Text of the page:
In terms of memorable interactions there’s so many. Of all my cosplays, Winifred Sanderson gets the most love. It’s a familiar part of people’s childhoods. She’s easily recognizable, and when people see my sisters and I together (Canvas Cosplay as Mary and PepperMonster as Sarah) it only enhances our performance. Also shrieking “Book” doesn’t hurt matters…You don’t expect a person my size to hit notes that high. It’s all about the performance and leaving a memorable impression. Most of my Bea Arthur cosplays also receive some love because they’re so different, but people love the interpretation and attention to detail. Again, Batman was also a success as it just shocked so many, in such a wonderful way. The best kind of reactions are the ones where your audience leaves with a smile on their face and a follow on your social media. That is to say, I’ve also gotten some questionable glances when I’m in other cosplays that show a bit more skin. Harem genie, Pikachu, Poison Ivy, Raven they’re all cosplays that I get double takes in because no one expects it or they find it indecent. People who are easily shocked should be shocked more often. Amazon Eve was one of the most terrifying for me in terms of reactions. An AHS group and myself were in Baltimore walking towards the merry go round for our shoot and we passed a group of older men, late 50’s early 60’s. It was the first time I was ever catcalled. As Amazon Eve I was well developed with long shaven legs in high heels with a beautifully painted face. That marked a shift for me and it really educated me on how women get treated on the regular. I’d do it all over again, however with the confidence I have now. Always leave your audience wanting more. Having said that when you pal with other friends and they see your body of work and how much you’ve accomplished it’s nice to physically see them in person and give them a great big hug and say, “You did it…you slayed it…you nailed it. I’m proud of you.” There have been a number of occasions where I’ve done that and have had that done to me. We all try to have fun and gas each other up…it’s one of the things I really love most. It’s the love and support you give and receive.
To get serious for just a moment, why is cosplay important?
Why is cosplay important? It gives those who don’t have an outlet…an outlet. It gives those creative few who like acting, performing, sewing, crafting, etc. an outlet to be who they want to be. It’s helped me discover who I am as a non-conforming person (my pronouns are they/them). It’s been such a help to those who have no other community to join in. There are people who make cosplay their entire personality which can be quite toxic, but more often than not the positives of being involved in cosplay far outweigh the negative. It’s given me a family I never knew I could have. There’s so much love, comradery, respect, and humility when you’re involved in this craziness. I’ve seen the good and bad sides of cosplay and I wouldn’t trade my memories, my friends, my family, my outfits, for nothing. There are things I’d like to change, certainly. Cosplay has sort of become a popularity contest where they who have the most followers/likes wins and that’s just so wrong, but unfortunately you can’t stop a speeding train, have to wait for it to pull into the station to let off some passengers. Cosplay, at the end of the day is what you make of it. That’s what makes it so special. It can be…anything.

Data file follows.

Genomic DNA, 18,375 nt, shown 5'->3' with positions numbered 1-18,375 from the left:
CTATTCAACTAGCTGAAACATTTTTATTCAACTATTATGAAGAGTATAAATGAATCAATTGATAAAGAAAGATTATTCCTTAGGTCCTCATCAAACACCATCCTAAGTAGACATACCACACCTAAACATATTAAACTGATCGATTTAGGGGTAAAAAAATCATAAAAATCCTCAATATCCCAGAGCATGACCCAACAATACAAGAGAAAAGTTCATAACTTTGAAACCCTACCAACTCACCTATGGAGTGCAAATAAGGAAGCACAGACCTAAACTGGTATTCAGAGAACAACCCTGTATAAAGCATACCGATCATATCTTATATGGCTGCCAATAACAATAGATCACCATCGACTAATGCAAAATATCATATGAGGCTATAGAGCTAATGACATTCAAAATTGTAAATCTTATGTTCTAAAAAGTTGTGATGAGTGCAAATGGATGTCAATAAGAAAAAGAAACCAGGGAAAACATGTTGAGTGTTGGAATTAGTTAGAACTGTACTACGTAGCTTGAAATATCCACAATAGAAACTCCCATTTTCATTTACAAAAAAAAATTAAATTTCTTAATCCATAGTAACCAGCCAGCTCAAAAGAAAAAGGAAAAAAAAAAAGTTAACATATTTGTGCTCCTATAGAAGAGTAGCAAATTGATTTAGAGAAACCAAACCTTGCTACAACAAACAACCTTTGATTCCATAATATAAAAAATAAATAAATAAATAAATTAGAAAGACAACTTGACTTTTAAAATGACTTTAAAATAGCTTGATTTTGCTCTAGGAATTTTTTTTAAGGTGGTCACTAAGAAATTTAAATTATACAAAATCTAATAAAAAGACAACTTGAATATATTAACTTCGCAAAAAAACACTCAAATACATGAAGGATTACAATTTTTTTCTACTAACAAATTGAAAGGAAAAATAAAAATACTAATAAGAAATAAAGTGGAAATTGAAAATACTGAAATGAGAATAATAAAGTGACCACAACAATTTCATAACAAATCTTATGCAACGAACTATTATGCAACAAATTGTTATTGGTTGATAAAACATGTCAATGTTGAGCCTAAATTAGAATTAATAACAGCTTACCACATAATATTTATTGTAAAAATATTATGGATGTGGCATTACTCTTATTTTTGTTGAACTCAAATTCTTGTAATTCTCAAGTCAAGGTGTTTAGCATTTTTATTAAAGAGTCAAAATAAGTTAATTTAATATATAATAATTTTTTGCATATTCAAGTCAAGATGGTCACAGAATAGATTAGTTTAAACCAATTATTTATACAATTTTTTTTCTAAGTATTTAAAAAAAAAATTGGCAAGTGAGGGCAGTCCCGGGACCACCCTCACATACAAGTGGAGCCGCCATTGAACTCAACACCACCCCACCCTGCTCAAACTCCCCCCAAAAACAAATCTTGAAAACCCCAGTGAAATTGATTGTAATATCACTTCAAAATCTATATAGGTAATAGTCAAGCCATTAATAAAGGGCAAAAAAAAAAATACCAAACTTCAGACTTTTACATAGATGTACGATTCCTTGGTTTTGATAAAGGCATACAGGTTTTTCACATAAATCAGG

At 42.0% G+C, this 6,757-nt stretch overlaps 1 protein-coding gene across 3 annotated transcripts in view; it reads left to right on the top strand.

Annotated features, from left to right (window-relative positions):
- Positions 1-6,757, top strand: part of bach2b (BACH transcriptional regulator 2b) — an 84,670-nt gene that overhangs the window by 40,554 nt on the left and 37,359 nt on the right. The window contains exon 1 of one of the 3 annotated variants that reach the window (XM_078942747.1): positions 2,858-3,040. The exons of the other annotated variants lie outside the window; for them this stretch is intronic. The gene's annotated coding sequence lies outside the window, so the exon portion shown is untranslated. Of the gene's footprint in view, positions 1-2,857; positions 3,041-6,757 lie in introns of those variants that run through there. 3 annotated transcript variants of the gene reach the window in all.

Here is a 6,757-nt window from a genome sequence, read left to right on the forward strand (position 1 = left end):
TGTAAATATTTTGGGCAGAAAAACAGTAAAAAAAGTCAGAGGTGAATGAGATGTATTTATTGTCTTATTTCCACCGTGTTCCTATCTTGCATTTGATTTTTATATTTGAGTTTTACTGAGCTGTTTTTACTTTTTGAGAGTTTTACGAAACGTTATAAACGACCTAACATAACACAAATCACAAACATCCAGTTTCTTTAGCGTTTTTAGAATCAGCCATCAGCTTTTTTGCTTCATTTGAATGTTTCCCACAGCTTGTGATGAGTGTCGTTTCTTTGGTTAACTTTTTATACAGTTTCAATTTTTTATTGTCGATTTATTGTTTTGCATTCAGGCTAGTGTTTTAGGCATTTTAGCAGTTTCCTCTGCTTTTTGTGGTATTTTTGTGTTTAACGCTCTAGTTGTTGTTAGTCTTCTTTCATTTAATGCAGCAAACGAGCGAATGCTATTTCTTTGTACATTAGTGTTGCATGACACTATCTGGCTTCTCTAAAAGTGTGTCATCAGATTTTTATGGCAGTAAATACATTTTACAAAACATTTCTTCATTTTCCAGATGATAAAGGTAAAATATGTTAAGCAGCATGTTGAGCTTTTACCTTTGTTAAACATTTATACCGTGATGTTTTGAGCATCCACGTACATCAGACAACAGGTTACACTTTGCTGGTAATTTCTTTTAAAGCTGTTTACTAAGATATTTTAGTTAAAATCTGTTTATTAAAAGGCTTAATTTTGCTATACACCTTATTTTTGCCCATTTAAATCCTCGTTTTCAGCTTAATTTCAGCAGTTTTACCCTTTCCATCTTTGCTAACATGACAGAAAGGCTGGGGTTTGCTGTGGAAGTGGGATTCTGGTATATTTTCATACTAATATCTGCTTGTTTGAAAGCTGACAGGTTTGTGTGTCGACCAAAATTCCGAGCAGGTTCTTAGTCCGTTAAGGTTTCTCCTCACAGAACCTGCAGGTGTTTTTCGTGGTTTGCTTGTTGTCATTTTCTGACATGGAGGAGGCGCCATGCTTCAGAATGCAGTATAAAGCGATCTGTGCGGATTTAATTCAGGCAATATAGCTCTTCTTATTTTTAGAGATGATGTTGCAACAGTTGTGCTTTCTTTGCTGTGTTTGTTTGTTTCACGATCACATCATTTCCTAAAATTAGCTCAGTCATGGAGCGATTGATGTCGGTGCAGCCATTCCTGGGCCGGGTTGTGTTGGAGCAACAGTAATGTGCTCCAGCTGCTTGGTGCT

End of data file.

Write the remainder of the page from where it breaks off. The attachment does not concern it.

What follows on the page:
What are some tips and tricks you would recommend to those new to cosplaying?
Tips and tricks: DON’T TAKE COSPLAY TOO SERIOUSLY. Unless you want to turn it into a business that makes money than you’re talking serious work, as well as business and networking abilities. Don’t take your mental health for granted, cosplay can be incredibly mentally exhausting, which is why I’m so thankful for the quarantine it’s given people a moment of repose to collect themselves. If you don’t think you’re going to spend a lot of money on cosplay you’re wrong. It’s part of any hobby or business you WILL spend money on wigs, materials, makeup. TALK TO EXPERTS. Watch/Follow Casey Renee Cosplay, Jedimanda, Tock Customs, SKS Props, Kamui Cosplay, ThatTomCatt, LuckyGrim, Nerdcaliber, Canvas Cosplay, PepperMonster, Downen Creative Studios, Sharon Rose Cosplay, Ivy Doomkitty, Ani-Mia. There are so many people you can research and look up who give advice on sewing, crafting, cosplay in general, these are the people whom I’ve learned from and who I’ve watched grow and flourish and succeed. Just show up and be present. Put yourself first. Your mental health is so important. If you’re not going to finish that cosplay don’t worry there’ll be another convention to have it ready by. It’s ok if you mess up, messing up or failing will only make you humbler and will only make you a better cosplayer. Do your research, know that there are resources available, and know that you’re not alone.
Finally, on PREVIEWS Game Night, one of the fill-in-the-blank questions we used to ask “Cosplay just isn’t cosplay without __________.” Finish that sentence for us!
“Cosplay just isn’t cosplay without ThatTomCatt, dahling!”
And one last question: if people want to follow you, where can they find you online?
My socials are ThatTomCatt on everything from Facebook to TikTok.